But, as pointed out by Christiaan Bezuidenhout, a professor of criminology at the University of Pretoria, not all psychopaths are dangerous or criminal. In fact, many people with psychopathic tendencies are constructive members of society, who often find success in the business world.

“They’re often good at business. They like being in control of others, they’re able to manipulate people and negotiate, they can hire and fire people without blinking because they’ve got no remorse, no regret and they’re callous.”

What we know of Kotzé shows that he did have violent tendencies.

According to various sources:

  • In 1990, he shot and killed a 60-year-old woman on a farm, while looking for her son;

  • In 1993, he was charged with the murder of Bet Botha, aged 64, but was acquitted; the case was closed; and

  • In 2010, a Bloemfontein woman named Sarita Venter committed suicide after Kotzé allegedly “destroyed her financially and emotionally”.
It’s difficult to see how Kotzé managed to escape incarceration despite his history of violence. But Bezuidenhout said this too fits the profile of a psychopath. “They have an uncanny ability to cause a lot of trouble and then to remove themselves from those situations,” he said.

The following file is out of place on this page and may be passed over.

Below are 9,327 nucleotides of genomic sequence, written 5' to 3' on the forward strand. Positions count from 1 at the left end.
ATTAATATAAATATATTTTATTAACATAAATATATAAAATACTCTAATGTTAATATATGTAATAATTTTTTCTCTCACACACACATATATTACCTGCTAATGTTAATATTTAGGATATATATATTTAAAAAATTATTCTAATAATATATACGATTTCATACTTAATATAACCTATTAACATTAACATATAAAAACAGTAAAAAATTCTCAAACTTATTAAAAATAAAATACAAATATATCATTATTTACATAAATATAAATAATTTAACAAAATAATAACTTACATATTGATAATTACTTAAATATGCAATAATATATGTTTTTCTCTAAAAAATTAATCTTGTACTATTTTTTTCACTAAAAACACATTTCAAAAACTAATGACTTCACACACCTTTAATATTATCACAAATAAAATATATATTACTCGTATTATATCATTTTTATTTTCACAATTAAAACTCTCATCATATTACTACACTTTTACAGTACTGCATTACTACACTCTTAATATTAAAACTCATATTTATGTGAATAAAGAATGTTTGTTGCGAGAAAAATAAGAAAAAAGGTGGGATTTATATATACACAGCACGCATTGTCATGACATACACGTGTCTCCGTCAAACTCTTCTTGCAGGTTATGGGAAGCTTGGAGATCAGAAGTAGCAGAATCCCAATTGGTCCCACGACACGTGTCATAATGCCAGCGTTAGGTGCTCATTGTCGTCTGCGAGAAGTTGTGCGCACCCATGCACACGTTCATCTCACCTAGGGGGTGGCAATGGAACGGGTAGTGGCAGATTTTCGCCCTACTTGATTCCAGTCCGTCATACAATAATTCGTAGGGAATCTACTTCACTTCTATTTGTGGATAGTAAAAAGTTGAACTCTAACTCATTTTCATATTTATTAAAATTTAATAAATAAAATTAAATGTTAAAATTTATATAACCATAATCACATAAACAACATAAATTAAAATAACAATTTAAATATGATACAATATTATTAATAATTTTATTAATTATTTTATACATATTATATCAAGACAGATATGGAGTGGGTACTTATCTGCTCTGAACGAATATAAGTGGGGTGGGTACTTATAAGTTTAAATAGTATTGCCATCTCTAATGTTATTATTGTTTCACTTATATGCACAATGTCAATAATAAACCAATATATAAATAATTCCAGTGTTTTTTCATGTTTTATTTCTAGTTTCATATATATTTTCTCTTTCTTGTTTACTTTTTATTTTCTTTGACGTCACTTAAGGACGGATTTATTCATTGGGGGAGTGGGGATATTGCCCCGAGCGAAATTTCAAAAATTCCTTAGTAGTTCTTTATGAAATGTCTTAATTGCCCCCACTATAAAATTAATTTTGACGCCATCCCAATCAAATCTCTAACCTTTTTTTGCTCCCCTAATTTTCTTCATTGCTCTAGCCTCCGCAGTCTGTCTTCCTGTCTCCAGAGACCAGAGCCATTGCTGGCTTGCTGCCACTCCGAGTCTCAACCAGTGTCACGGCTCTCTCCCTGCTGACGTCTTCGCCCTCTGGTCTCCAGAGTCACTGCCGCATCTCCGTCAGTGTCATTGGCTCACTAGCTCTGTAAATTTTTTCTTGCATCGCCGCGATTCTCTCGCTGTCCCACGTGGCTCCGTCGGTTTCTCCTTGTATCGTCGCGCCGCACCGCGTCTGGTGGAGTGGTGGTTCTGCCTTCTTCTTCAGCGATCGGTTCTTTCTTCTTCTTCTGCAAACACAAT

‘Slippery’ character
This is borne out by descriptions of Kotzé put forward by people who knew him in Prieska. He was described as a “slippery” character, who could get himself out out all sorts of trouble easily. Because of this, he was given the nickname “McGuyver”, after the 80s television character with the knack for escaping from dangerous situations at the last minute.

Professor Dap Louw, head of the Centre for Psychology and Law at the University of the Free State, said Kotzé fit the profile not just of a psychopath but of a “five-star, violent and sadistic psychopath” and that his life was “characterised by manipulation”.

“I’ve been in the field almost 40 years and I’ve dealt with cases—bad cases, like Welkom where people were skinned—but this is among the top 10%,” he said. Louw said: ” If I were to testify in a case like this, with the facts [currently] at my disposal I would definitely recommend that he should be there [in prison] for life.”

Bezuidenhout agreed. “An individual like this will do it again,” he said. “There’s no programme [of rehabilitation] that will help this individual.”

It’s unlikely that Kotzé‘s lawyers would be able to use a plea of insanity to get a more lenient sentence for him. This is, as Bezuidenhout says, because it’s classified as a personality disorder rather than a mental illness.

“Psychopathy is not a mental illness so the courts will not take that into consideration as a mitigating factor,” said Bezuidenhout. “He still has the ability to distinguish between right and wrong. He knew what he was doing.”

Faranaaz Parker

Faranaaz Parker

Faranaaz Parker is a reporter for the Mail & Guardian. She writes on everything from pop science to public health, and believes South Africa needs carbon taxes and more raging feminists. When she isn't instagramming pictures of her toddler or obsessively checking her Twitter, she plays third-person shooters on Xbox Live. Read more from Faranaaz Parker